I have upgraded my cloud server but my disk space has not increased?

+4 votes
asked Dec 5, 2014 in Cloud Hosting by anonymous

2 Answers

0 votes
I've notice this happen now and then, This is usually because of the OS It self, In VMware, the backend space is extended, But then the OS sees this extra space as an unpartitioned volume, Pretty much you'll just have to add that extra space into your current partition

-- For linux you can read up here http://tldp.org/HOWTO/LVM-HOWTO/extendlv.html

-- For Windows, You click on Start >> (right click) Computer >> Manage >> Disk Management, and you'll notice the black space for the extra storage space.
answered Dec 5, 2014 by MurdR93 (6,070 points)
reshown Feb 24, 2015 by AfriDude
+1 vote

Windows

Open run, insert diskmgmt.msc and press enter, or press start and search for diskmgmt.msc

Right click on the volume you want to increase and select Expand Volume and follow the instructions.

Linux

SSH to the server

Detect the new disk space, if the extra space was added without rebooting the server then the new space will not be visible yet. You can resolve this by either rebooting the server or run the command "echo "- - -" > /sys/class/scsi_host/host0/scan"

Next you will need to partition the new space. Assuming the new space is added to sda. Run "fdisk /dev/sda"

Type n and press enter (this enters the mode to create a new partition)

Type p and press enter (selects to create a primary partition)

Normally you wil only have sda1 and sda2, we will now create sda3. Type 3 and press enter.

Press enter twice above as by default the first and last cylinders of the unallocated space should be correct. After this the partition is then ready.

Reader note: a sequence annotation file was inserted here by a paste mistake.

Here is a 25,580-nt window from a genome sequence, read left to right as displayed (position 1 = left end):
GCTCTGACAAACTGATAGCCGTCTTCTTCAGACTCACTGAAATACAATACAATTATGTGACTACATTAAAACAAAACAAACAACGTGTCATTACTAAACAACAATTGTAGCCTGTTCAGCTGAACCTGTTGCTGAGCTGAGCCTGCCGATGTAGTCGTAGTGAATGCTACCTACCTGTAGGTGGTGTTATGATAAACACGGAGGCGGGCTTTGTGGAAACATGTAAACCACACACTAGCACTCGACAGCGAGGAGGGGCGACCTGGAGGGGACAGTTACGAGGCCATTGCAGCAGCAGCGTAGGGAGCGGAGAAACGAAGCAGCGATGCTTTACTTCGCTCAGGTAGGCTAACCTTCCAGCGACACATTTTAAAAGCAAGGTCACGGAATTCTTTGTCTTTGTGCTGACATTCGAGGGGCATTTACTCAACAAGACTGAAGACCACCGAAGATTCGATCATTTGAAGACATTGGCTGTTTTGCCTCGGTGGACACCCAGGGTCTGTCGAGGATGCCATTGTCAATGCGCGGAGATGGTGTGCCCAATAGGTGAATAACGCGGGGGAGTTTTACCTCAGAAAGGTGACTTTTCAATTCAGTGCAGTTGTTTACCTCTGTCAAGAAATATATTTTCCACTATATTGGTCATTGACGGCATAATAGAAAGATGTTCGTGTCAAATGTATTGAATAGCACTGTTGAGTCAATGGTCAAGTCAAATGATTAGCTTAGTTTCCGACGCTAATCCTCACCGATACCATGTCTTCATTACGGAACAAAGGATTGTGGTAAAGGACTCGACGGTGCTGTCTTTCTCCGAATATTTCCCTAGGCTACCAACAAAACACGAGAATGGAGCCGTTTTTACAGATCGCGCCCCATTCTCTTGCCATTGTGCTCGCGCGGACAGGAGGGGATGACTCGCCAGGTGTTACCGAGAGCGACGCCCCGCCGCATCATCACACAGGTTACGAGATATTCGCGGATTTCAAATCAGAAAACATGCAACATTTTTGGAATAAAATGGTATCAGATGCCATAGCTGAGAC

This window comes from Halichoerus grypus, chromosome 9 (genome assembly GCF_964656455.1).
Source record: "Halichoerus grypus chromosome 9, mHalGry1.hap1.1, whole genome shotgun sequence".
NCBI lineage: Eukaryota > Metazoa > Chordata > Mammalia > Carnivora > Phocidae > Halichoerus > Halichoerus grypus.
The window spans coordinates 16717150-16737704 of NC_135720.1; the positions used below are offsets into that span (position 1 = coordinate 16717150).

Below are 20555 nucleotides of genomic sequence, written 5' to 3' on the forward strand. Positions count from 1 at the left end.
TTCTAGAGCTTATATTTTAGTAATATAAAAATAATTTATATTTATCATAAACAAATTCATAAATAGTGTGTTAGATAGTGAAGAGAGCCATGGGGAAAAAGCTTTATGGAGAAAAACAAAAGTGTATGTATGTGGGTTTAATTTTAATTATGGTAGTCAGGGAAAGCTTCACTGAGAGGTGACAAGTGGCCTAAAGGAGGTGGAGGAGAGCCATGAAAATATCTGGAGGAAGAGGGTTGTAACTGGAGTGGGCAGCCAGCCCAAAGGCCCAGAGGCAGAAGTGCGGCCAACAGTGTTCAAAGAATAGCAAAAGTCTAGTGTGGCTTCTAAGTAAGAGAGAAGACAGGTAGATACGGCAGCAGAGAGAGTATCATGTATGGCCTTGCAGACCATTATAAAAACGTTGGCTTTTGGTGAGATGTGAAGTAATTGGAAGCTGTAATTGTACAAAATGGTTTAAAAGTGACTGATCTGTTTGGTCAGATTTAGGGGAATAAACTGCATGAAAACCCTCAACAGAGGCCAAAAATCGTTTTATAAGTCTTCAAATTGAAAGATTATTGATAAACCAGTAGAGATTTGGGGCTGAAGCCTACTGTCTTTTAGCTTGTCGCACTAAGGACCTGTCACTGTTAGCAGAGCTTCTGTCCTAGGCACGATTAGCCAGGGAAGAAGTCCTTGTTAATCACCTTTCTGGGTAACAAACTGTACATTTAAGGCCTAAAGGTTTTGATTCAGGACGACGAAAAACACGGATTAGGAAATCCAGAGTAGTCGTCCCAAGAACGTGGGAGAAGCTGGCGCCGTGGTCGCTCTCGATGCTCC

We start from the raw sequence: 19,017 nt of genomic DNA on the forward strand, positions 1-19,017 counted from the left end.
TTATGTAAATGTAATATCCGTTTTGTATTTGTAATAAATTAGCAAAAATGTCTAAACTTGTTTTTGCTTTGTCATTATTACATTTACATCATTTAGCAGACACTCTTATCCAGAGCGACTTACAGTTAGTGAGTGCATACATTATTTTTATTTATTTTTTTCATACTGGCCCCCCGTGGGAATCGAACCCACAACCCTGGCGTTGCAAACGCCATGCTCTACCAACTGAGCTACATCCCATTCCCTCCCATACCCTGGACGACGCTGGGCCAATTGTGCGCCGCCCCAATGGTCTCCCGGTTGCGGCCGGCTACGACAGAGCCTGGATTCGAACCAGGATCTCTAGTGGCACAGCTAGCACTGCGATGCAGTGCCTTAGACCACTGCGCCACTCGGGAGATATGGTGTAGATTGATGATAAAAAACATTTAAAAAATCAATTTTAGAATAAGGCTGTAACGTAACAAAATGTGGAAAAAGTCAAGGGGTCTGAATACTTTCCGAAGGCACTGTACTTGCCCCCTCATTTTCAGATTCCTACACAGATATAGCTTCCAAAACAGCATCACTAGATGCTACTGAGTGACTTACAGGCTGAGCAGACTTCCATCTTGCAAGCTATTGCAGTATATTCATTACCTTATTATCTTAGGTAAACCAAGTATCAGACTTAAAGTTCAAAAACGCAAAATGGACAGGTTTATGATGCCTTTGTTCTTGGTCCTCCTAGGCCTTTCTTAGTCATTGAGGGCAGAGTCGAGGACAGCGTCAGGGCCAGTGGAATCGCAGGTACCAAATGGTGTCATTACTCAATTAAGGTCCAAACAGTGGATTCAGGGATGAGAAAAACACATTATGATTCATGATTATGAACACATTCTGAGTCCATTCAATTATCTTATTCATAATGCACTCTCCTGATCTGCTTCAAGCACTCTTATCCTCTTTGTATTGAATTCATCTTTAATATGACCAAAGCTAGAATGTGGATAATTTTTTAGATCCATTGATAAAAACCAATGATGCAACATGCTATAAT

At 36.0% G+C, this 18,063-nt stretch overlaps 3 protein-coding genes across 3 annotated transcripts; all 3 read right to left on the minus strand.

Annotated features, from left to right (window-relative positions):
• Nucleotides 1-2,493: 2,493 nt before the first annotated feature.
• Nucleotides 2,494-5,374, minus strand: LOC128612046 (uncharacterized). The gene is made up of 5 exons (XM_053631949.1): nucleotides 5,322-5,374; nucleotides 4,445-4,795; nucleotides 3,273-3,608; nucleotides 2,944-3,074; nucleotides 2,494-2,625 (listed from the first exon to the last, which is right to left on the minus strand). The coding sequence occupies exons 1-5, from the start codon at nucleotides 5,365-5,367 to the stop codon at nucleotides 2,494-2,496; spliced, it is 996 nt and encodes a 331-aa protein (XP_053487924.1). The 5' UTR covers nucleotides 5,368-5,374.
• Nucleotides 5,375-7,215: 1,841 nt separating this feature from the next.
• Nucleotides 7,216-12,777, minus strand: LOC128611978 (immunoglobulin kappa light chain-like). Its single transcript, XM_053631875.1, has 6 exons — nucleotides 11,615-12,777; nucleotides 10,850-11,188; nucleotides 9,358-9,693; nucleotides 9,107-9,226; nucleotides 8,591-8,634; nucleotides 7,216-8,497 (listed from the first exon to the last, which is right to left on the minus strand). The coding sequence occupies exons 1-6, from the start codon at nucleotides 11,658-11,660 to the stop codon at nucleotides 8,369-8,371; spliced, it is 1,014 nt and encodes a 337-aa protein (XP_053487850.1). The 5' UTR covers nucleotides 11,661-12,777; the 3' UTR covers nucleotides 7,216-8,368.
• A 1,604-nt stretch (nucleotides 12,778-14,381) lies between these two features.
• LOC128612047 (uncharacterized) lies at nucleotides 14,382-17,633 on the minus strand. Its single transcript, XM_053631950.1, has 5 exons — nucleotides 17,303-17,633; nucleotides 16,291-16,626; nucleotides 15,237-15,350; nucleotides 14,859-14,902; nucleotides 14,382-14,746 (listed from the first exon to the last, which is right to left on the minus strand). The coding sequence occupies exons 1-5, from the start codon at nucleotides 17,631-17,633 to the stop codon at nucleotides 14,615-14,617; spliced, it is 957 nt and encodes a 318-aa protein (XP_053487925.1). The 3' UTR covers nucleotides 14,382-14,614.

Next we need to set the type, type t and press enter. Then type "8e" and press enter.(8e is linux LVM) 

Then type w and press enter, this writes the changes.

You will need to either reboot the server again now to use the new partition. Or run "partprobe" or if partprobe is not installed then run "partx -a /dev/sda3"

 

Next we need to create a physical volume from the partitions. Run "pvcreate /dev/sda3"

Next find what your volume group is called, run vgdisplay

You will then see next to "VG Name" the name of your volume group. Lets assume it is vg00

Extend vg00 with the new physical volume, run vgextend vg00 /dev/sda3

 

Next get the name of your logical volume, run lvdisplay

You will then see next to LV name your the path and volume name, here you will mostlikely see 2 volumes, one for swap and then one for your root filesystem.

Assuming you only wish to increase your root file system, we will assume the path is "/dev/vg00/lv_root" we will now run "lvextend /dev/vg00/lv_root /dev/sda3

You can increase it by a specific size if you type "lvextend -L +#g /dev/vg00/lv_root" . Replace # with amount in GB you wish to increase it.

 

You will then need to resize the volume so that linux can use the extra added space. This can take awhile to complete. Run "resize2fs /dev/vg00/lv_root"

 

The above can be used to add an addtional disk to an existing volume group.

answered Dec 5, 2014 by Gary (160 points)
edited Dec 8, 2014 by Gary
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